Primates

, Volume 37, Issue 4, pp 399–409

Distribution and deployment ofPresbytis melalophos group in Sumatera, Indonesia

  • Mitsuru Aimi
  • Amsir Bakar
Article

Abstract

Pelage color and pattern, facial markings, cranial morphology, and vocalization have been studied comparatively in thePresbytis melalophos group in Sumatera. Pelage coloration of fetuses and neonates were described forP. melalophos andP. femoralis. Based on this study, three species —P. thomasi, P. melalophos, andP. femoralis — are recognized. Using field data that have been gathered since 1981, the distribution of these three species has been mapped. The resultant map reveals that no sympatry is known and that rivers form the interspecific boundaries. However, rivers apparently are not barriers to the dispersal of species in this group. Instead, distributions appear to be limited ecologically, by competitive exclusion. Historically, it appears that the ancestral stock initially dispersed throughout this area, then theP. melalophos stock split from theP. thomasi-P. femoralis stock, theP. thomasi stock split from theP. femoralis stock, and, finally, theP. femoralis stock dispersed to eastern Sumatera. It appears unlikely that the centrifugal speciation hypothesis based on the principle of metachromism applies to deployment of theP. melalophos group.

Key Words

Presbytis melalophos Presbytis femoralis Presbytis thomasi Distribution Sumatera Metachromism Neonate pelage coloration 

Preview

Unable to display preview. Download preview PDF.

Unable to display preview. Download preview PDF.

References

  1. Aimi, M.;Bakar, A. 1992. Taxonomy and distribution ofPresbytis melalophos group in Sumatera, Indonesia.Primates, 33: 191–206.CrossRefGoogle Scholar
  2. Batchelor, B. C. 1979. Discontinuously rising late Cainozoic eustatic sea-levels, with special reference to Sundaland, Southeast Asia.Geol. Mijnbouw, 58: 1–20.Google Scholar
  3. Bennett, E. L.;Davies, A. G. 1994. The ecology of Asian colobines. In:Colobine Monkeys: Their Ecology, Behaviour and Evolution,Davies,A. G.;Oates,J. F. (eds.), Cambridge Univ. Press, Cambridge, pp. 129–171.Google Scholar
  4. Blasco, F.;Laumonier, Y.;Purnajaya, 1983. Tropical vegetation mapping: Sumatera.Biotrop. Bull. Tropical Biol., No. 22: 1–60.Google Scholar
  5. Brandon-Jones, D. 1977. The evolution of recent Asian Colobinae. In:Recent Advances in Primatology, Vol. 3,Chivers,D. J.;Joysey,K. A. (eds.), Academic Press, London, pp. 323–325.Google Scholar
  6. Chasen, F. N. 1940. A handlist of Malaysian mammals.Bull. Raffles Mus., 15: 1–209.Google Scholar
  7. Corbet, G. B.;Hill, J. E. 1992.The Mammals of the Indomalayan Region. Oxford Univ. Press, Oxford.Google Scholar
  8. Francis, P. 1983. Giant volcanic calderas.Sci. Amer., 248 (6): 46–56.Google Scholar
  9. Groves, C. P. 1989.A Theory of Human and Primate Evolution. Clarendon Press, Oxford.Google Scholar
  10. Gurmaya, K. J. 1989. Ecology, behavior and sociality ofThomas' leaf monkey in north Sumatra. In:Comparative Primatology Monographs, No. 2,Ehara, A.; Kawamura, S. (eds.), Kyoto, pp. 53–170.Google Scholar
  11. Hershkovitz, P. 1968. Metachromism or the principle of evolutionary change in mammalian tegumentary colors.Evolution, 22: 556–575.Google Scholar
  12. Hershkovitz, P. 1977.Living New World Monkeys (Platyrrhini) with an Introduction to Primates, Vol. 1. Univ. of Chicago Press, Chicago.Google Scholar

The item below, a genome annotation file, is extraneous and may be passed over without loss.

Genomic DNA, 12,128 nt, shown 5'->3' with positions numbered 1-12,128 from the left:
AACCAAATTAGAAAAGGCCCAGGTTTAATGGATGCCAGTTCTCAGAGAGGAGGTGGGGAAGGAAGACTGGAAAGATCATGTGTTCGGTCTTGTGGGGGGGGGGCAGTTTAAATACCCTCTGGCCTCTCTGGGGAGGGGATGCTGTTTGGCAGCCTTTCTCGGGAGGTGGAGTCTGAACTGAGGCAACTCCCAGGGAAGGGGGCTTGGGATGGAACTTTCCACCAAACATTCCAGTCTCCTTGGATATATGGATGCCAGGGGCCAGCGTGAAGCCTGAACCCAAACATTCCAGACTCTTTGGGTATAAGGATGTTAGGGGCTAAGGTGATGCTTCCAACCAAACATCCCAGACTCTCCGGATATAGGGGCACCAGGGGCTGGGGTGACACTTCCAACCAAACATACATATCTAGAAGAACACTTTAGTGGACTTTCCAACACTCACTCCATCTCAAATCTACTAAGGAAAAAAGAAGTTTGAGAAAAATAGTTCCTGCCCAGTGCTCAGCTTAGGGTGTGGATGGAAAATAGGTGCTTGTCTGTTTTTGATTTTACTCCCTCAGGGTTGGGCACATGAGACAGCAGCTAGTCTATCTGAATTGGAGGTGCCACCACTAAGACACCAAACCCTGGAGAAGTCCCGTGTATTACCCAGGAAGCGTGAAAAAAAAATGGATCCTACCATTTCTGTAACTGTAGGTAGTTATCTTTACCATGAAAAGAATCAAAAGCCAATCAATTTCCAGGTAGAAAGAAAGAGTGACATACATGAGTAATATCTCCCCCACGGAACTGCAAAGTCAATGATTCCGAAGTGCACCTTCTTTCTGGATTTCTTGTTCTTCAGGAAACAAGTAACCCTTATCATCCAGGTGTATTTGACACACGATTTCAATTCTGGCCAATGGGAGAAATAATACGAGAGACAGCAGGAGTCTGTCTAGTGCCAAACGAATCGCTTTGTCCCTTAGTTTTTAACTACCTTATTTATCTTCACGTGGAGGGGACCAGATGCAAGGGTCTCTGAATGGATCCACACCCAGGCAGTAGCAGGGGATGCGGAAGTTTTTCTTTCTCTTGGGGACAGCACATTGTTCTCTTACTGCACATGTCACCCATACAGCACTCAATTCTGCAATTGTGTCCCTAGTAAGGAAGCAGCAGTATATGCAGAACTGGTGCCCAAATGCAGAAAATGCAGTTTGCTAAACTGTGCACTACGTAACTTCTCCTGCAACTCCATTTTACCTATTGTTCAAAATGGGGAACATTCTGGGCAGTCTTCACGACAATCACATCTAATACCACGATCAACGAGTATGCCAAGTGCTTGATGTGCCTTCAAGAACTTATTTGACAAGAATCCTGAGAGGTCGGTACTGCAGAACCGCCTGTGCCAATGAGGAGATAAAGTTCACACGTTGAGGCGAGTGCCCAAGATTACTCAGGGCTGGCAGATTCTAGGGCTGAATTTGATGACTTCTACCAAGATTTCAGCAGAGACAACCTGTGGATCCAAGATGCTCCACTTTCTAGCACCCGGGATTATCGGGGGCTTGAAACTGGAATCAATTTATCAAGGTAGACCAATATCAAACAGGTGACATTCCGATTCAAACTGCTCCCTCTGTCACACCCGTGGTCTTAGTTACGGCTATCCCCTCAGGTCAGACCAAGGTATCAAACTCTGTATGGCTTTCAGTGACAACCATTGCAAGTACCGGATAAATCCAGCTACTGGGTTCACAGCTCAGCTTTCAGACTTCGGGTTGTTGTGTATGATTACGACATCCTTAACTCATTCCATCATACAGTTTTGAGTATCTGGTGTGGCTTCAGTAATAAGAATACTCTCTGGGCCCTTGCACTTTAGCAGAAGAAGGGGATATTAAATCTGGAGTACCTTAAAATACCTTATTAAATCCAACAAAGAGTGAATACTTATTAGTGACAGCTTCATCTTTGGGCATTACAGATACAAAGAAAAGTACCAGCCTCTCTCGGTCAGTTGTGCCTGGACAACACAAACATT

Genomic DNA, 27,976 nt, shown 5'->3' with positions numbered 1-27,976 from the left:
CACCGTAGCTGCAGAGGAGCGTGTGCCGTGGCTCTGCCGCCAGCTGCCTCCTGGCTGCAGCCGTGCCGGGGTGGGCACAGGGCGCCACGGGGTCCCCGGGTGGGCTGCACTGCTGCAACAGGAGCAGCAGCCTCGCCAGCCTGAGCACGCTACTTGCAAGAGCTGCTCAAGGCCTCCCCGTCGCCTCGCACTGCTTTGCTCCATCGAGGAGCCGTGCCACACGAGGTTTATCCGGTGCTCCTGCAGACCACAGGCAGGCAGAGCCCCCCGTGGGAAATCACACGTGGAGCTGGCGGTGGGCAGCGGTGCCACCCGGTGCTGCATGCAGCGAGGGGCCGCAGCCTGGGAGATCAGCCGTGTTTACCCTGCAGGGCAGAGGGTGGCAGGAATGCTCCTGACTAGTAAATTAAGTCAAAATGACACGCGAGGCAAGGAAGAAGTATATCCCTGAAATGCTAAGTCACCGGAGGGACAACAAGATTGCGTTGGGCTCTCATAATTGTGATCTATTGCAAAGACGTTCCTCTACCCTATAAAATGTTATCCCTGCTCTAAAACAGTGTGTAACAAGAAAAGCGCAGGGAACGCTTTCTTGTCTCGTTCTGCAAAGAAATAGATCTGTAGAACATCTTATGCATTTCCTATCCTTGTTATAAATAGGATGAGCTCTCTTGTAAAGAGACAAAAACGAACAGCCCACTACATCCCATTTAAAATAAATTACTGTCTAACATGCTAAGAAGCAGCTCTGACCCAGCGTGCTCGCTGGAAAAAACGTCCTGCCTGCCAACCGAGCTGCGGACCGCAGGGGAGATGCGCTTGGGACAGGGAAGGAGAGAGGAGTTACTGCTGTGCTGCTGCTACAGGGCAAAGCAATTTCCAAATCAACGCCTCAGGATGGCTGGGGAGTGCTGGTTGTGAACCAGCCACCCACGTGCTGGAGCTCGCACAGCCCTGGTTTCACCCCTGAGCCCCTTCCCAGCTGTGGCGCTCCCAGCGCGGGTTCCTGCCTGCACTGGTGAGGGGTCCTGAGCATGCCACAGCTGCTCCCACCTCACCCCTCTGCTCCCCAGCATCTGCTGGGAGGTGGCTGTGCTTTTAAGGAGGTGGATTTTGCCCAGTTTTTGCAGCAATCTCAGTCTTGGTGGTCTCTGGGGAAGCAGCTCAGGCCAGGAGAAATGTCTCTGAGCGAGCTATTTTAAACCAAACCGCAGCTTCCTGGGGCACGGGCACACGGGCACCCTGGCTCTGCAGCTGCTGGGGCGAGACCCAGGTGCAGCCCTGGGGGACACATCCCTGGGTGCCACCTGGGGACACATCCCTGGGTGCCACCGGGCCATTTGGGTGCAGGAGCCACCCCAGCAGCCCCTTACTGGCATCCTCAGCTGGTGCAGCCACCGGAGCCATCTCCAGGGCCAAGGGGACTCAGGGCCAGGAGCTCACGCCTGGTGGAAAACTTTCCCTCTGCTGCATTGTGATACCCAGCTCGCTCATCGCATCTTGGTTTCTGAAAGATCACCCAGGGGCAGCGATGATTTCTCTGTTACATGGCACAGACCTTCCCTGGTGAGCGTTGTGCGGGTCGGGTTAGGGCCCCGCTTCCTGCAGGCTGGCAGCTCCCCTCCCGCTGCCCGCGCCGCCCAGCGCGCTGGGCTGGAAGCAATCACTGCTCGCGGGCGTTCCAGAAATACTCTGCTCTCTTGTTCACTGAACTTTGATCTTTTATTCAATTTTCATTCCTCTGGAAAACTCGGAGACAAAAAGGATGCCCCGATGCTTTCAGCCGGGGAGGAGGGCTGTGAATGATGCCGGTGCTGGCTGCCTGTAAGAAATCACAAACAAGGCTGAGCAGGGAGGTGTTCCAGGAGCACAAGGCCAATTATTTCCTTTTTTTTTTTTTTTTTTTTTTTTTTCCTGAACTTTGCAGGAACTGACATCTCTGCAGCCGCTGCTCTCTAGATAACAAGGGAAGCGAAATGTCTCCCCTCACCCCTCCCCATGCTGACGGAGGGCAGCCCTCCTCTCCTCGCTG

13. Hooijer, D. A. 1962. Quaternary langurs and macaques from the Malay archipelago.Zool. Verhandelingen, 55: 1–64.Google Scholar
  14. Kawamura, S. 1984. Distribution and vocalization ofPresbytis melalophos andP. femoralis varieties in Westcentral Sumatra: a summarized report.Kyoto Univ. Overseas Res. Rep. Studies Asian Non-human Primates, 3: 37–44.Google Scholar
  15. Mayr, E.;Ashlock, P. D. 1991.Principles of Systematic Zoology (2nd ed.). McGraw-Hill, New York.Google Scholar
  16. Medway, L. 1970. The monkeys of Sundaland: ecology and systematics of the cercopithecids of a humid equatorial environment. In:Old World Monkeys: Evolution, Systematics and Behavior,Napier,J. R.;Napier,P. H. (eds.), Academic Press, New York, pp. 513–553.Google Scholar
  17. Megantara, E. N. 1989. Ecology, behavior and sociality ofPresbytis femoralis in eastcentral Sumatra. In:Comparative Primatology Monographs, No. 2,Ehara, A.; Kawamura, S. (eds.), Kyoto, pp. 171–301.Google Scholar
  18. Napier, P. H. 1985.Catalogue of Primates in the British Museum (Natural History) and Elsewhere in the British Isles. Part III: Family Cercopithecidae, Subfamily Colobinae. British Museum (Natural History), London.Google Scholar
  19. Oates, J. F.;Davies, A. G.;Delson, E. 1994. The diversity of living colobines. In:Colobine Monkeys: Their Ecology, Behaviour and Evolution,Davies,A. G.;Oates,J. F. (eds.), Cambridge Univ. Press, Cambridge, pp. 45–73.Google Scholar
  20. Pocock, R. I. 1935. The monkeys of the genusPithecus (orPresbytis) andPygathrix found to the east of the Bay of Bengal.Proc. Zool. Soc. Lond., (1934): 895–961.Google Scholar
  21. Tjia, H. D. 1980. The Sunda Shelf, Southeast Asia.Z. Geomorph., 24: 405–427.Google Scholar
  22. Whitten, A. J.;Damanik, S. J.;Anwar, J.;Hisyam, N. 1984.The Ecology of Sumatra. Gadjah Mada Univ. Press, Yogyakarta.Google Scholar
  23. Wilson, C. C.;Wilson, W. L. 1977. Behavioral and morphological variation among primate populations in Sumatra.Ybk. Phys. Anthropol., 20: 207–233.Google Scholar

Copyright information

© Japan Monkey Centre 1996

Authors and Affiliations

  • Mitsuru Aimi
    • 1
  • Amsir Bakar
    • 2
  1. 1.Primate Research InstituteKyoto UniversityAichiJapan
  2. 2.FMIPA, Andalas University, LimaumanisPadangIndonesia

Personalised recommendations